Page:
Mixing Norah Jones

by Kevin M. Mitchell
in Production Profile
Photo by Kevin M. Mitchell
Photo by Kevin M. Mitchell

FOH Engineer Gordon Reddy’s “Less is More” Mix

With Norah Jones, it’s all about the piano. Specifically, that Yamaha C6S grand piano. FOH engineer Gordon Reddy first works to figure out what is going to wrap back around the stage from the P.A. and how much of that can he keep from going into the piano. “Without a doubt, that is the largest challenge I have,” he says, admitting that if Jones went with a MIDI controller with sampled grand sounds, it would be easier for him.

Yet for an artist like Jones, not having an acoustic piano would be heresy. No worries, as Reddy has it figured out: He has two Shure SM91 boundary mics taped to the lid, one high one low, and then two Yamahiko pickups screwed between the soundboard.

It’s showtime! FOH engineer Gordon Reddy on the DiGiCo SD8 and FOH tech Alex Fedrizzi (at right) await the opening curtain.

“The Yamahikos sound fantastic — they still sound like a pickup, but they don’t sound like a stethoscope like others do,” Reddy says. “They are quite remarkable.” (And relatively new, only on the market since 2010.) With those four inputs for the piano, and a strategy of keeping the stage clean, he’s able to create the intimate evening this tour is calling for.

Jones’ Day Breaks tour kicked on April 26 at the Hawaii Theatre in Honolulu and recently completed its North American leg. Currently, the tour is continuing on into the European portion, which runs until July 29 at the Cap Roig Festival in Barcelona, Spain.

“It’s a lot of fun doing this tour — everyone is really good people,” Reddy says. “And it’s 100 percent about the music. There’s not a synthetic source, sample or track to be found. It’s all wood, brass, and strings! It is the antithesis of the modern pop mix.”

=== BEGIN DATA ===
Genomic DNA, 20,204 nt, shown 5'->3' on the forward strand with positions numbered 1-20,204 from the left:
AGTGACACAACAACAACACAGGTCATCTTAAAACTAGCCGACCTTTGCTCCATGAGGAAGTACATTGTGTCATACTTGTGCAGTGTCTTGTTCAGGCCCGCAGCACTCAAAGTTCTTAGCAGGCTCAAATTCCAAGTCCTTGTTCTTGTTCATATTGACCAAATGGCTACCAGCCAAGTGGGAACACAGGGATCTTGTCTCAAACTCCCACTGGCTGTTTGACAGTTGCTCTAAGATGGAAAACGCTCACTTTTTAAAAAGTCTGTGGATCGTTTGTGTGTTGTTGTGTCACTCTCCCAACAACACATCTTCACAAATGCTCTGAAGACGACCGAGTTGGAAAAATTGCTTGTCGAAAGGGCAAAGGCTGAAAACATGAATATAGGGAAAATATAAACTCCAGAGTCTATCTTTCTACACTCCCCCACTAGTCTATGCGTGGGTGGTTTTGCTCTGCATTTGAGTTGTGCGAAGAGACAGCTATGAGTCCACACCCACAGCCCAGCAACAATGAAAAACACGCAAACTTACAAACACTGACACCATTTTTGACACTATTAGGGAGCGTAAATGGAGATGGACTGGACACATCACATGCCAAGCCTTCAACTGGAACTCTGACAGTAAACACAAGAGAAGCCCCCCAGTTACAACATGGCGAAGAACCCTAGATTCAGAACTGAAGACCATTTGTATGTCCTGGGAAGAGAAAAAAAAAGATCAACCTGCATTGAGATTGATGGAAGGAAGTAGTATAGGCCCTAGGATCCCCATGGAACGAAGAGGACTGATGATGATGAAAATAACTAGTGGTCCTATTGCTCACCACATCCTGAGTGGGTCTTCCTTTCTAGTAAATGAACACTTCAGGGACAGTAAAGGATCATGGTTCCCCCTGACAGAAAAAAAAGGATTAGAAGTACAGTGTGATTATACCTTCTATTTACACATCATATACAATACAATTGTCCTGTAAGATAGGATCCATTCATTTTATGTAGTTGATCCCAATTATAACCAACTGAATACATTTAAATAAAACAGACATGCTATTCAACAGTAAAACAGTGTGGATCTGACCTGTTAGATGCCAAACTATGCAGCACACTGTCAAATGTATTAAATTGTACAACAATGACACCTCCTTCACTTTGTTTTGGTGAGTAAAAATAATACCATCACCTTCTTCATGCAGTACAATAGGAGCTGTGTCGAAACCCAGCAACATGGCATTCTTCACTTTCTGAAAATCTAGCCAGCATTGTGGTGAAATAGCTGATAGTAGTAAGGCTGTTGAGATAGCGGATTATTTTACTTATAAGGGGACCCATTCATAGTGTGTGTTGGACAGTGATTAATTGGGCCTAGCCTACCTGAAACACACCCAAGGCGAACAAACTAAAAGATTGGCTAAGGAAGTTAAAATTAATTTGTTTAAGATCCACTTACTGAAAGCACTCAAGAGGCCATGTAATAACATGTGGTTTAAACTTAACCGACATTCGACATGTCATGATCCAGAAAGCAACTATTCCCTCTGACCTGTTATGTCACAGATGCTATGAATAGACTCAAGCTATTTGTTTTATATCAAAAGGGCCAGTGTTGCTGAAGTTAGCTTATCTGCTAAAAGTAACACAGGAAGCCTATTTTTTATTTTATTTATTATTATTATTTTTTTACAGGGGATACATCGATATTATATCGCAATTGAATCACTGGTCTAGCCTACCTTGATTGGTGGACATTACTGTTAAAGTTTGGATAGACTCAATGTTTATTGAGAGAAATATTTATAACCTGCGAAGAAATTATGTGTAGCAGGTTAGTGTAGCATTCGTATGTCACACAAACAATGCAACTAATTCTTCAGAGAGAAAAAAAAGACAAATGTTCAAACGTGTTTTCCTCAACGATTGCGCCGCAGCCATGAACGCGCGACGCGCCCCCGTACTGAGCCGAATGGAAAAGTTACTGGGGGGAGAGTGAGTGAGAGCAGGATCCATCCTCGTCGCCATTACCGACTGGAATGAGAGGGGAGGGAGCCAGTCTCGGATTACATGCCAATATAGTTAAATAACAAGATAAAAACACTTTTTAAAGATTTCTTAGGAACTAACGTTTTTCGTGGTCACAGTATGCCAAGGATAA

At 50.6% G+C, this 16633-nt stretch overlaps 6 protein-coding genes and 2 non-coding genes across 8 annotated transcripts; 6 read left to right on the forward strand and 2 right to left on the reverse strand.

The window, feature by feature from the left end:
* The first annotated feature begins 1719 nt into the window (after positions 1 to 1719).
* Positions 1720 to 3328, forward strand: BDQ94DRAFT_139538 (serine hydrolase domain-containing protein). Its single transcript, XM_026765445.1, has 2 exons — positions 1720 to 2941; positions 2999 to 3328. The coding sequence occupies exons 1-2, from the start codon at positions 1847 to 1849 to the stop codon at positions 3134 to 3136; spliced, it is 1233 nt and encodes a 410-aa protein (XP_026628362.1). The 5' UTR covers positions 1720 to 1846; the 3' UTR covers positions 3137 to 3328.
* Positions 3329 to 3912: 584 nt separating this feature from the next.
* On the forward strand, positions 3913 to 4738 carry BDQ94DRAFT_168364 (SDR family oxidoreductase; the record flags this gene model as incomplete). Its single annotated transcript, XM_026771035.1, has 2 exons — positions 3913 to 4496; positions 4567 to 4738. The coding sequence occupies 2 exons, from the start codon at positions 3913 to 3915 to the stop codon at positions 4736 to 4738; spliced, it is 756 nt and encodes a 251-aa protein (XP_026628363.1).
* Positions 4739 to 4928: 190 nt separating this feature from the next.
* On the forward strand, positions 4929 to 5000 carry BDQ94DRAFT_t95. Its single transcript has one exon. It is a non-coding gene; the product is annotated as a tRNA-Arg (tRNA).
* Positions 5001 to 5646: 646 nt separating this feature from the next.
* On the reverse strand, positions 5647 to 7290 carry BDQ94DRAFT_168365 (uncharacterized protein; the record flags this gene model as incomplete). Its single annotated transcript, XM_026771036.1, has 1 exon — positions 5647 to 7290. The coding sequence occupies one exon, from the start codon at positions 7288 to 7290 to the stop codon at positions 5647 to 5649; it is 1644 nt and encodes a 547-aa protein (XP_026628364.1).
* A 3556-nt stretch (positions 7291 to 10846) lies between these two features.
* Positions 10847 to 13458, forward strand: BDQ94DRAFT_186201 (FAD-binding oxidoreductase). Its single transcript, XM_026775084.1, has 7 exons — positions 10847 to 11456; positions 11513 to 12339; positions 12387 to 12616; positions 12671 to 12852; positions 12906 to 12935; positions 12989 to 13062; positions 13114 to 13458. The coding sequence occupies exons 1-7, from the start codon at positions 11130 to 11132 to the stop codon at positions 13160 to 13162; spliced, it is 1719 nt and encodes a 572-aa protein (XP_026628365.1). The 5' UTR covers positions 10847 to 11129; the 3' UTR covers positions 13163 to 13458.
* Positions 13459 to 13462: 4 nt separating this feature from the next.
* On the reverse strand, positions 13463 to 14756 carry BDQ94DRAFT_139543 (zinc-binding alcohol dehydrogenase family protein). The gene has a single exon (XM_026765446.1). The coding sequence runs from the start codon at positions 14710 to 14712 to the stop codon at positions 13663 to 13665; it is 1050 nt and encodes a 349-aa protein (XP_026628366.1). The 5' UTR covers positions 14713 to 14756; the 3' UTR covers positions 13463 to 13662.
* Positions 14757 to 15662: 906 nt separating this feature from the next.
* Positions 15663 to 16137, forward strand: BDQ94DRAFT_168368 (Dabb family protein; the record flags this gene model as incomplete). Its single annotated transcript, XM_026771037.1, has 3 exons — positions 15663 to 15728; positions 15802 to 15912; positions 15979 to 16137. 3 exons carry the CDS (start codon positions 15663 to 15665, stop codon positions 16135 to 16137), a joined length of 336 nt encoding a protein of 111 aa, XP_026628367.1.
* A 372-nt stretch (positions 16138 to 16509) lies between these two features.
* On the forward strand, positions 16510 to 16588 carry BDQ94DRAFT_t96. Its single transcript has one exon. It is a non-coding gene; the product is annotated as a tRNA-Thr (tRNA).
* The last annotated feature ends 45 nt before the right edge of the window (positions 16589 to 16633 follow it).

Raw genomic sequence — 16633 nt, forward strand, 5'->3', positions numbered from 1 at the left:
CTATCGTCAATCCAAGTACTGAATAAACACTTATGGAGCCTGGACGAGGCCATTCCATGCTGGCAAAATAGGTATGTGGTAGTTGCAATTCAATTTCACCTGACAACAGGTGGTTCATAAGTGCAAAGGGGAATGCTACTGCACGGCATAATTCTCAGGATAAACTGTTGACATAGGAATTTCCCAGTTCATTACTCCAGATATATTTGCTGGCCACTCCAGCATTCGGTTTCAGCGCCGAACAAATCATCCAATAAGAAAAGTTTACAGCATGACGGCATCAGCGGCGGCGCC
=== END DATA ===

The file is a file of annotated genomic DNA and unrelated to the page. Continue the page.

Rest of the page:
Photo by Kevin M. Mitchell

‡‡         Canadian Mafia

Reddy grew up in Regina, Saskatchewan, Canada, playing with kit stereos and building stereo equipment. As early as grade school, he was working table saws, building sound equipment, and by 15, he was mixing for his friend’s band.

“At that age, I decided to be a sound clown and dropped out of high school,” he laughs. Jones’ lighting designer, Steve Baird, “also dropped out to go on the road — we’re just a bunch of Canadian hosers on the road here.” (Along with Baird and Reddy, many of the other members of the touring crew were born and raised north of the border, including tour manager Dale Lynch.)

At 16, Reddy got his start in the audio world by mixing for an Irish band from Dublin. “I ran sound and lights — I was bi-techual,” he jokes. Then he started buying sound equipment and working clubs before moving to Vancouver in 1990 to work for a local sound company there. His big break came in 1993 when he started working for Sarah McLachlan, starting out as an assistant and working his way up until he was mixing for her. Other acts along the way include k.d. lang and alternative rockers Guster. “The Guster experience is something I’m especially proud of, as they are a great band and it was a great experience. I learned a lot.”